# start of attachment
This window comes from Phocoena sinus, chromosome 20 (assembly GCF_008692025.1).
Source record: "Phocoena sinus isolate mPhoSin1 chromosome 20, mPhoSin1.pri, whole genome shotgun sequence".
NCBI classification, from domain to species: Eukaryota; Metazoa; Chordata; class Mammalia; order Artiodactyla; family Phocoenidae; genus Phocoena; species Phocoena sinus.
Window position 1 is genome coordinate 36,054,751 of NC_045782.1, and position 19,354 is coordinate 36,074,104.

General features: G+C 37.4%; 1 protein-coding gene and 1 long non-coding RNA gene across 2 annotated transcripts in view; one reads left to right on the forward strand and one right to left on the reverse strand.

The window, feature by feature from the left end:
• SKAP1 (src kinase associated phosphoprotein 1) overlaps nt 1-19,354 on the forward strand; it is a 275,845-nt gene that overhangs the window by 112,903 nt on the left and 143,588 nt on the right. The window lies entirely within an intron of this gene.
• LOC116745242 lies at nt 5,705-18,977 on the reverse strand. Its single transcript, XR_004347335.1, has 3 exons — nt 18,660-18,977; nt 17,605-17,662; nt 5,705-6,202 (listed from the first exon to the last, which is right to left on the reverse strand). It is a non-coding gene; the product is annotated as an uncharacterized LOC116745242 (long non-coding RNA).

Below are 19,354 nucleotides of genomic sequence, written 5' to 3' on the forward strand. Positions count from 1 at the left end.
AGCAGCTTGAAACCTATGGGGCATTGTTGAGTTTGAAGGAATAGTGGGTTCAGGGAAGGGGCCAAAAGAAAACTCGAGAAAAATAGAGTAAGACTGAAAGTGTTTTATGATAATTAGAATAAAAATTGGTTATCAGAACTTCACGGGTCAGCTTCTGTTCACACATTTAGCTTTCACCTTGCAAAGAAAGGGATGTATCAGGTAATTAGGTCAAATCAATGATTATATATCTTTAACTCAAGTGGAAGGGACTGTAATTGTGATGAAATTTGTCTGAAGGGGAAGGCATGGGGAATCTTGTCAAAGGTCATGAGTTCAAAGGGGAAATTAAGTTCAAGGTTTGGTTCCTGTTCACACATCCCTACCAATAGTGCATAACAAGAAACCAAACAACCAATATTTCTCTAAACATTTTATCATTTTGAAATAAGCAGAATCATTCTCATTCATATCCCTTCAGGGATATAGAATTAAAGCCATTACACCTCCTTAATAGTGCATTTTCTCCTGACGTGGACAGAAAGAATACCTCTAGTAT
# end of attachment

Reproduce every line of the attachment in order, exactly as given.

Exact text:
This window comes from Phocoena sinus, chromosome 20 (assembly GCF_008692025.1).
Source record: "Phocoena sinus isolate mPhoSin1 chromosome 20, mPhoSin1.pri, whole genome shotgun sequence".
NCBI classification, from domain to species: Eukaryota; Metazoa; Chordata; class Mammalia; order Artiodactyla; family Phocoenidae; genus Phocoena; species Phocoena sinus.
Window position 1 is genome coordinate 36,054,751 of NC_045782.1, and position 19,354 is coordinate 36,074,104.

General features: G+C 37.4%; 1 protein-coding gene and 1 long non-coding RNA gene across 2 annotated transcripts in view; one reads left to right on the forward strand and one right to left on the reverse strand.

The window, feature by feature from the left end:
• SKAP1 (src kinase associated phosphoprotein 1) overlaps nt 1-19,354 on the forward strand; it is a 275,845-nt gene that overhangs the window by 112,903 nt on the left and 143,588 nt on the right. The window lies entirely within an intron of this gene.
• LOC116745242 lies at nt 5,705-18,977 on the reverse strand. Its single transcript, XR_004347335.1, has 3 exons — nt 18,660-18,977; nt 17,605-17,662; nt 5,705-6,202 (listed from the first exon to the last, which is right to left on the reverse strand). It is a non-coding gene; the product is annotated as an uncharacterized LOC116745242 (long non-coding RNA).

Below are 19,354 nucleotides of genomic sequence, written 5' to 3' on the forward strand. Positions count from 1 at the left end.
AGCAGCTTGAAACCTATGGGGCATTGTTGAGTTTGAAGGAATAGTGGGTTCAGGGAAGGGGCCAAAAGAAAACTCGAGAAAAATAGAGTAAGACTGAAAGTGTTTTATGATAATTAGAATAAAAATTGGTTATCAGAACTTCACGGGTCAGCTTCTGTTCACACATTTAGCTTTCACCTTGCAAAGAAAGGGATGTATCAGGTAATTAGGTCAAATCAATGATTATATATCTTTAACTCAAGTGGAAGGGACTGTAATTGTGATGAAATTTGTCTGAAGGGGAAGGCATGGGGAATCTTGTCAAAGGTCATGAGTTCAAAGGGGAAATTAAGTTCAAGGTTTGGTTCCTGTTCACACATCCCTACCAATAGTGCATAACAAGAAACCAAACAACCAATATTTCTCTAAACATTTTATCATTTTGAAATAAGCAGAATCATTCTCATTCATATCCCTTCAGGGATATAGAATTAAAGCCATTACACCTCCTTAATAGTGCATTTTCTCCTGACGTGGACAGAAAGAATACCTCTAGTAT